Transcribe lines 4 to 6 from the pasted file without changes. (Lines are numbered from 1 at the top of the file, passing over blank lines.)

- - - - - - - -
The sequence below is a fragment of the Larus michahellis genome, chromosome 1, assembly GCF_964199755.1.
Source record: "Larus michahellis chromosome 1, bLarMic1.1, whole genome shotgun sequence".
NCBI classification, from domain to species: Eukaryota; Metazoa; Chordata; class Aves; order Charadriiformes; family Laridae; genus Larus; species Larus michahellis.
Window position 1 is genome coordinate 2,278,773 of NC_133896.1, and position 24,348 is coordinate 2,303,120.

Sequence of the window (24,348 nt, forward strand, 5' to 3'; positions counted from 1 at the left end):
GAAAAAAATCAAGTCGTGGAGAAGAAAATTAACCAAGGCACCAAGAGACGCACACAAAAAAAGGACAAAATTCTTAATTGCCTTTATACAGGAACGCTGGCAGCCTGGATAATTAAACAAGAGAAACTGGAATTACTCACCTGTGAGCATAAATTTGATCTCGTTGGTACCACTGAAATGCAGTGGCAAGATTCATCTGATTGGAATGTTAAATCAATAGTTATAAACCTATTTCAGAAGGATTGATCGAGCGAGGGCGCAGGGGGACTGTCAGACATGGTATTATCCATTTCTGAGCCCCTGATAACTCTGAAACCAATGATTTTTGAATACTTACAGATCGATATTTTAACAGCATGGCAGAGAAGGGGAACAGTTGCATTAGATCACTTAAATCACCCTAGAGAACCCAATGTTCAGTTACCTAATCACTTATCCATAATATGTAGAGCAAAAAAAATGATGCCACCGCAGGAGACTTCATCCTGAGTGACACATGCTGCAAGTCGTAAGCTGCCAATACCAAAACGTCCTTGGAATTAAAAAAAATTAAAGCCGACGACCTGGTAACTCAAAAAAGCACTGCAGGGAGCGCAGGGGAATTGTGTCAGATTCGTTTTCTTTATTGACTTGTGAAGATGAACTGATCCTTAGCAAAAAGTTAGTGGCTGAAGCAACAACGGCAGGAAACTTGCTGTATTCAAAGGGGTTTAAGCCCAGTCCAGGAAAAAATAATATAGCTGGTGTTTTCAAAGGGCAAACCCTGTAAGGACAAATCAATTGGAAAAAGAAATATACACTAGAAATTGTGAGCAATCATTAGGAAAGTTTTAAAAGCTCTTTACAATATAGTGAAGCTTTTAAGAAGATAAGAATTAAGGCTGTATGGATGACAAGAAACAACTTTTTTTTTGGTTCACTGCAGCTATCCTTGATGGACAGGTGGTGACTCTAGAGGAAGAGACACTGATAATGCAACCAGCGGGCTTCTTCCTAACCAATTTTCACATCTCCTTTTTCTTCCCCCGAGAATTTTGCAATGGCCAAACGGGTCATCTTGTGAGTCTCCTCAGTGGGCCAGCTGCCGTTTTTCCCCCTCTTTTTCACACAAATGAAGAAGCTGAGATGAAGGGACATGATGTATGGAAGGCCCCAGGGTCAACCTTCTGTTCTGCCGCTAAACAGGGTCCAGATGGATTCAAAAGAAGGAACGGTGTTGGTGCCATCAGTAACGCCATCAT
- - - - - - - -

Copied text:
Window position 1 is genome coordinate 2,278,773 of NC_133896.1, and position 24,348 is coordinate 2,303,120.

Sequence of the window (24,348 nt, forward strand, 5' to 3'; positions counted from 1 at the left end):
GAAAAAAATCAAGTCGTGGAGAAGAAAATTAACCAAGGCACCAAGAGACGCACACAAAAAAAGGACAAAATTCTTAATTGCCTTTATACAGGAACGCTGGCAGCCTGGATAATTAAACAAGAGAAACTGGAATTACTCACCTGTGAGCATAAATTTGATCTCGTTGGTACCACTGAAATGCAGTGGCAAGATTCATCTGATTGGAATGTTAAATCAATAGTTATAAACCTATTTCAGAAGGATTGATCGAGCGAGGGCGCAGGGGGACTGTCAGACATGGTATTATCCATTTCTGAGCCCCTGATAACTCTGAAACCAATGATTTTTGAATACTTACAGATCGATATTTTAACAGCATGGCAGAGAAGGGGAACAGTTGCATTAGATCACTTAAATCACCCTAGAGAACCCAATGTTCAGTTACCTAATCACTTATCCATAATATGTAGAGCAAAAAAAATGATGCCACCGCAGGAGACTTCATCCTGAGTGACACATGCTGCAAGTCGTAAGCTGCCAATACCAAAACGTCCTTGGAATTAAAAAAAATTAAAGCCGACGACCTGGTAACTCAAAAAAGCACTGCAGGGAGCGCAGGGGAATTGTGTCAGATTCGTTTTCTTTATTGACTTGTGAAGATGAACTGATCCTTAGCAAAAAGTTAGTGGCTGAAGCAACAACGGCAGGAAACTTGCTGTATTCAAAGGGGTTTAAGCCCAGTCCAGGAAAAAATAATATAGCTGGTGTTTTCAAAGGGCAAACCCTGTAAGGACAAATCAATTGGAAAAAGAAATATACACTAGAAATTGTGAGCAATCATTAGGAAAGTTTTAAAAGCTCTTTACAATATAGTGAAGCTTTTAAGAAGATAAGAATTAAGGCTGTATGGATGACAAGAAACAACTTTTTTTTTGGTTCACTGCAGCTATCCTTGATGGACAGGTGGTGACTCTAGAGGAAGAGACACTGATAATGCAACCAGCGGGCTTCTTCCTAACCAATTTTCACATCTCCTTTTTCTTCCCCCGAGAATTTTGCAATGGCCAAACGGGTCATCTTGTGAGTCTCCTCAGTGGGCCAGCTGCCGTTTTTCCCCCTCTTTTTCACACAAATGAAGAAGCTGAGATGAAGGGACATGATGTATGGAAGGCCCCAGGGTCAACCTTCTGTTCTGCCGCTAAACAGGGTCCAGATGGATTCAAAAGAAGGAACGGTGTTGGTGCCATCAGTAACGCCATCAT